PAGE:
Home Knowledge Time Matters – Court of Appeal Affirms High Court Decision Striking Out Proceedings for Inordinate and Inexcusable Delay

Time Matters – Court of Appeal Affirms High Court Decision Striking Out Proceedings for Inordinate and Inexcusable Delay


The Court of Appeal (COA) has upheld an Order of the High Court striking out the plaintiff’s claim for inordinate and inexcusable delay: Doyle v Foley IECA 193. The plaintiff’s claim arose out of a 2008 Syndicate Agreement for a share purchase in a stallion standing at the defendant’s stud farm. The stallion was leased to a stud in France in 2011 and was ultimately purchased by the French stud in 2014. 

The plaintiff issued proceedings in January 2013 claiming damages for breach of contract, negligence, breach of duty and specific performance in respect of the Syndicate Agreement (Proceedings). Thereafter the relevant chronology is as follows: 

  • January 2014 Statement of Claim delivered
  • February 2014 defendant raised Notice for Particulars
  • June 2014 plaintiff secured an interim injunction preventing the defendant from selling the stallion prior to the conclusion of the Proceedings
  • July 2014 injunction vacated
  • August 2014 plaintiff replied to Rejoinders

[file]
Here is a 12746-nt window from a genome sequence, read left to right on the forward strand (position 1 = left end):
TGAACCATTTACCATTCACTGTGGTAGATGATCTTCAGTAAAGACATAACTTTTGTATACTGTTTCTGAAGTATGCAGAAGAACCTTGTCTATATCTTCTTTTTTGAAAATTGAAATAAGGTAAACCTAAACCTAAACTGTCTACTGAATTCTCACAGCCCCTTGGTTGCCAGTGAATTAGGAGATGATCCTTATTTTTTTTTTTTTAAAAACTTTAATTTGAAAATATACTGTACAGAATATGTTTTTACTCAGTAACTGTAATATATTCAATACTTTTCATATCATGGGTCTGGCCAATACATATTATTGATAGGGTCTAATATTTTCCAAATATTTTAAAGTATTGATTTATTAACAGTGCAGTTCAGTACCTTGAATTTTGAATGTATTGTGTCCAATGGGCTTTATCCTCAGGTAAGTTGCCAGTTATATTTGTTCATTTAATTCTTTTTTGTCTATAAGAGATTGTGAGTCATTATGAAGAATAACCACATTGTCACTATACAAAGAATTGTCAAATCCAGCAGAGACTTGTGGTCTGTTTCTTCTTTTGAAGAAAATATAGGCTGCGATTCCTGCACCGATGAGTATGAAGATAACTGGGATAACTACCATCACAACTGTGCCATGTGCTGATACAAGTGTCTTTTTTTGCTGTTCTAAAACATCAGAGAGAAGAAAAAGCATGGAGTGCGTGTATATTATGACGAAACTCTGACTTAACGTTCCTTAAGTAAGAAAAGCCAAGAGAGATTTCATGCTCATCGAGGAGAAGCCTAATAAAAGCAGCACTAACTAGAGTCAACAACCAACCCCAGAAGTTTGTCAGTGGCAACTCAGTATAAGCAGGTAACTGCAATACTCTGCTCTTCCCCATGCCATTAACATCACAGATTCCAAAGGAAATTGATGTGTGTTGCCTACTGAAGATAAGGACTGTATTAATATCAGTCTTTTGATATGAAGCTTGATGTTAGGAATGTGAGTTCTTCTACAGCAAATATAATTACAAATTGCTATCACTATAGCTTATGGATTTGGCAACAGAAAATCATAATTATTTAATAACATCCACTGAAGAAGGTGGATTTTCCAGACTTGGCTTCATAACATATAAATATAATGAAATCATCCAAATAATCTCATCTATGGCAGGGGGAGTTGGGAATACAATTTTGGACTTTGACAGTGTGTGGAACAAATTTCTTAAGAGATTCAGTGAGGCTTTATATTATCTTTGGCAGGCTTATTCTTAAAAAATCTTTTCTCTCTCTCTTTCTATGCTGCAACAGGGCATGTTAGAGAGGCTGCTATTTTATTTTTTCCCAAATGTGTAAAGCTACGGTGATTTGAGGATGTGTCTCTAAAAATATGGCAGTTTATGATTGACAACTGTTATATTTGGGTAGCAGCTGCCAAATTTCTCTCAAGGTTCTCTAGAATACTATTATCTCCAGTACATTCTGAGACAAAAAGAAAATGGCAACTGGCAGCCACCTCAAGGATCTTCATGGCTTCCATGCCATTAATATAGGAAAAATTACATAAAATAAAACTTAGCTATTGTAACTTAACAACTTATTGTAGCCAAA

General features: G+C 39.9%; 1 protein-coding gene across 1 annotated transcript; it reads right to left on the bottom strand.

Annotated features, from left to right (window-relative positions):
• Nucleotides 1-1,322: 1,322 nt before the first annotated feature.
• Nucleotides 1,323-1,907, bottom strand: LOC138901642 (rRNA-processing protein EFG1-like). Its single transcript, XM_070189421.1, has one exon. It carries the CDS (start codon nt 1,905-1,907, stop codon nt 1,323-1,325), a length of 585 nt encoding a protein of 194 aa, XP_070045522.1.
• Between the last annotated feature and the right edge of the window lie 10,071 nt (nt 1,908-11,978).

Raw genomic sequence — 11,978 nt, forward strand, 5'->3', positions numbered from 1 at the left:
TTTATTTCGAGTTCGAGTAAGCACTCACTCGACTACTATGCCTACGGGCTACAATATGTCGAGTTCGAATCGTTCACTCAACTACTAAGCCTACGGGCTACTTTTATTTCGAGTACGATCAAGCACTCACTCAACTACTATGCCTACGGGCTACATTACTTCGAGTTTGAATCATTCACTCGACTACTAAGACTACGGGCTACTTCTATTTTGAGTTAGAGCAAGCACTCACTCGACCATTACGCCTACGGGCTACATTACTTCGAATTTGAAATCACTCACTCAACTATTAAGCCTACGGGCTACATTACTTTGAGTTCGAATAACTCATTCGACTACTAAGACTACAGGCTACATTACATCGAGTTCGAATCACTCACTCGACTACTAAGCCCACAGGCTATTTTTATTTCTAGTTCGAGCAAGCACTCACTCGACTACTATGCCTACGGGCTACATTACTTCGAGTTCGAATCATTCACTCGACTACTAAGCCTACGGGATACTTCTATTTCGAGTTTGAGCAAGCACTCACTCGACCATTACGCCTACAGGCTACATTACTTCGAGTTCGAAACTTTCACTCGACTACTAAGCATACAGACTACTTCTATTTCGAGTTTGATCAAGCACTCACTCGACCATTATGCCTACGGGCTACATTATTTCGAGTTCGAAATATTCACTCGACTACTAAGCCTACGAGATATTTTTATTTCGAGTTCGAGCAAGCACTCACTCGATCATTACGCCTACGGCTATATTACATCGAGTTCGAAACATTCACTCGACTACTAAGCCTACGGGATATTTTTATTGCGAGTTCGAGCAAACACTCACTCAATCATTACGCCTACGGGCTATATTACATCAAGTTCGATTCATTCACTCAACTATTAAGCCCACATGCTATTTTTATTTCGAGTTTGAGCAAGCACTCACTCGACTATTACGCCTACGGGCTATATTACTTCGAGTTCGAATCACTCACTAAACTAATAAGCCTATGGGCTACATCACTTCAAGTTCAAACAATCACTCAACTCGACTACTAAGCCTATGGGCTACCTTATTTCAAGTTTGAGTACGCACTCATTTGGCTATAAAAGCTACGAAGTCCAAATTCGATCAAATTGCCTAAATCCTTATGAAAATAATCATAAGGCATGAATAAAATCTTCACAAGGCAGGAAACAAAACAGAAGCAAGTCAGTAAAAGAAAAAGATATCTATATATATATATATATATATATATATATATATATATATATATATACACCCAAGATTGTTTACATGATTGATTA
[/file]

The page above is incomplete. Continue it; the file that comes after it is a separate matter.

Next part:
• April 2018 plaintiff filed Notice of Intention to Proceed
  • 5 March 2020 plaintiff issued motion to remit the Proceedings to the Circuit Court
  • 20 March 2020 plaintiff issued fresh Notice of Intention to Proceed
  • February 2021 plaintiff issued second motion to remit the Proceedings
  • May 2021 defendant issued motion to strike out the Proceedings (Application).

Two periods of delay formed the basis of the Application: from August 2014 to April 2018, a period of three years and eight months (First Period), and from April 2018 to February 2021, a period of two years and ten months (Second Period). 

Applicable Legal Principles 

The High Court (Court) and the COA determined the Application by reference to the principles set out by Hamilton CJ in Primor Plc v Stokes Kennedy Crowley 2 IR 459 (Primor):

  1. Was there inordinate delay?
  2. Was the delay inexcusable?
  3. If the answer to both questions is yes, where does the balance of justice lie?

(Access a detailed review of these principles in our briefing Putting Justice to Hazard: When does delay justify the dismissal of proceedings).

The Court concluded that the First and Second Periods amounted to inordinate and inexcusable delay on the part of the plaintiff. The Court concluded that there was no active delay on the defendant’s part and that any inactive delay should not be “counted against the defendant”.

On the balance of justice, the Court noted that the case was not a pure documents case, it would require oral testimony and held that a fair trial was not possible. The Court struck out the Proceedings.   

COA – Inordinate and Inexcusable Delay

On appeal to the CoA, the plaintiff conceded that the delay was inordinate but argued that it was excusable upon four grounds (Explanations), namely the:

  1. time taken up with the taxation of costs from the interim injunction application;
  2. plaintiff’s ill health;
  3. plaintiff’s solicitor’s ill health; and
  4. lack of clarity in the defendant’s response to the application to remit the Proceedings to the Circuit Court. 

The plaintiff also argued that the defendant had acquiesced in the delay by not issuing a motion to dismiss, and that he would suffer no prejudice as this was a “documents case”.